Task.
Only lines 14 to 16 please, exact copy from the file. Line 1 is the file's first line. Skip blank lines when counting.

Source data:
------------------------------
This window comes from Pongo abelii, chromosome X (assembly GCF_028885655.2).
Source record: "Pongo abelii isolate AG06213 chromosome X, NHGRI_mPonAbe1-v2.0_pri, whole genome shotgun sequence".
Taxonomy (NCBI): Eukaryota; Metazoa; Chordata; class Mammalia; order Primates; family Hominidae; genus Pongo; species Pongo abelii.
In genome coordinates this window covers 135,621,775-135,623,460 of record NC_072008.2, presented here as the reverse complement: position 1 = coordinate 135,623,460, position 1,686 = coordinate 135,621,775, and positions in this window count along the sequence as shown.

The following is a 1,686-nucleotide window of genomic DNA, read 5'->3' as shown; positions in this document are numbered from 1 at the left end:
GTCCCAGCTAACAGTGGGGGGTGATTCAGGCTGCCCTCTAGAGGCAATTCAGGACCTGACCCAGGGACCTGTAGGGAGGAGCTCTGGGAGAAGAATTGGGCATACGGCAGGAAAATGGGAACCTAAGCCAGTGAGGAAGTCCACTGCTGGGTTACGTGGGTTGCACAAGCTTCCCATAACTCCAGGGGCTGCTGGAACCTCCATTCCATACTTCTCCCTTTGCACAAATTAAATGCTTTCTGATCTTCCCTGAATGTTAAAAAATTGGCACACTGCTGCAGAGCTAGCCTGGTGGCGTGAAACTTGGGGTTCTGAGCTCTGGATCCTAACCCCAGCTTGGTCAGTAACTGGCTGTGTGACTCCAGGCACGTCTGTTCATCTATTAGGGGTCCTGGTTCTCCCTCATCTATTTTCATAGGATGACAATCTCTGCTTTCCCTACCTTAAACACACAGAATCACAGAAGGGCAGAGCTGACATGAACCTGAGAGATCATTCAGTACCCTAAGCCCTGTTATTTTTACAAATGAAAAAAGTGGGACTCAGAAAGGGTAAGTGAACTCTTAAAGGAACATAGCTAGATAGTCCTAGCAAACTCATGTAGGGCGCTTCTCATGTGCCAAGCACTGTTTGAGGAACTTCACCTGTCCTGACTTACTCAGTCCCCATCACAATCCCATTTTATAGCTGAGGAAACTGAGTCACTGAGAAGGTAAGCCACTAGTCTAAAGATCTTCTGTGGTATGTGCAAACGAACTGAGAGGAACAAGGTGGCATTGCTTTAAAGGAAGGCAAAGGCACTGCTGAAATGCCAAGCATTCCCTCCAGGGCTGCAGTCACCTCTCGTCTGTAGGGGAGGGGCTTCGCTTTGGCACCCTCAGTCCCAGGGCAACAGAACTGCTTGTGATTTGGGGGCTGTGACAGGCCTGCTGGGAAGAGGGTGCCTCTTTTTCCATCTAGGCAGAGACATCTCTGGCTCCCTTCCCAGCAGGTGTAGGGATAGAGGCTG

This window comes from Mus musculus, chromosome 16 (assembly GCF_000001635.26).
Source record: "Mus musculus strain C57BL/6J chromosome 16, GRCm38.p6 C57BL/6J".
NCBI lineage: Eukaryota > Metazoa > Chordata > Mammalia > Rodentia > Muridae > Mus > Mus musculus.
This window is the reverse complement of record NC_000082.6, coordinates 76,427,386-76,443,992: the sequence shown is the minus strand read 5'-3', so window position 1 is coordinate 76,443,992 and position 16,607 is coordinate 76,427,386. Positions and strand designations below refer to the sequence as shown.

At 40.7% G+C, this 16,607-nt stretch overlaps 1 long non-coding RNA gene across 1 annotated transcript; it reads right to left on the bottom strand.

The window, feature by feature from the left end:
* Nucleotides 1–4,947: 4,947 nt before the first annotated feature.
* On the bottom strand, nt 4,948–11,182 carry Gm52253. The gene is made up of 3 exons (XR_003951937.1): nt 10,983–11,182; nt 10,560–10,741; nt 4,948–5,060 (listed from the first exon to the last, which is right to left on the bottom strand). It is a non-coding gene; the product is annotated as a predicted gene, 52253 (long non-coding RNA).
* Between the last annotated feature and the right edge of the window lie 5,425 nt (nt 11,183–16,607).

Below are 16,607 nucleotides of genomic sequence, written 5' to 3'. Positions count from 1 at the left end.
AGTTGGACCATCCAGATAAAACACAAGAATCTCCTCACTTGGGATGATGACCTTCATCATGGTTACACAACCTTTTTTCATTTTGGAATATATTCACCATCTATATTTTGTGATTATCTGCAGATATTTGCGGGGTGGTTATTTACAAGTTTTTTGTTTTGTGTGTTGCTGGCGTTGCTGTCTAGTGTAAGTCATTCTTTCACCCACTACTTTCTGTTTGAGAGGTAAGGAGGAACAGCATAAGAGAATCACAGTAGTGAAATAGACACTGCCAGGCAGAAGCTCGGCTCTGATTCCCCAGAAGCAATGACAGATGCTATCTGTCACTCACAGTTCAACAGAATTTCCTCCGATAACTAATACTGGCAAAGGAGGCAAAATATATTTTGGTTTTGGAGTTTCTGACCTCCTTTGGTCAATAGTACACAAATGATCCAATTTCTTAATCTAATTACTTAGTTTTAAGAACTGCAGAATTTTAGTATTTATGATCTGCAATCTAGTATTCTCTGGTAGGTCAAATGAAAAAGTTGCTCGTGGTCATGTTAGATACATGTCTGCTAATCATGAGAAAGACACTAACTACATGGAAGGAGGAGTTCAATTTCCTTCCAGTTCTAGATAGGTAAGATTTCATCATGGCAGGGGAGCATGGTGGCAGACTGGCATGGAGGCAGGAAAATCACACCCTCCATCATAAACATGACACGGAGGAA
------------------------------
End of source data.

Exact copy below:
* On the bottom strand, nt 4,948–11,182 carry Gm52253. The gene is made up of 3 exons (XR_003951937.1): nt 10,983–11,182; nt 10,560–10,741; nt 4,948–5,060 (listed from the first exon to the last, which is right to left on the bottom strand). It is a non-coding gene; the product is annotated as a predicted gene, 52253 (long non-coding RNA).
* Between the last annotated feature and the right edge of the window lie 5,425 nt (nt 11,183–16,607).

Below are 16,607 nucleotides of genomic sequence, written 5' to 3'. Positions count from 1 at the left end.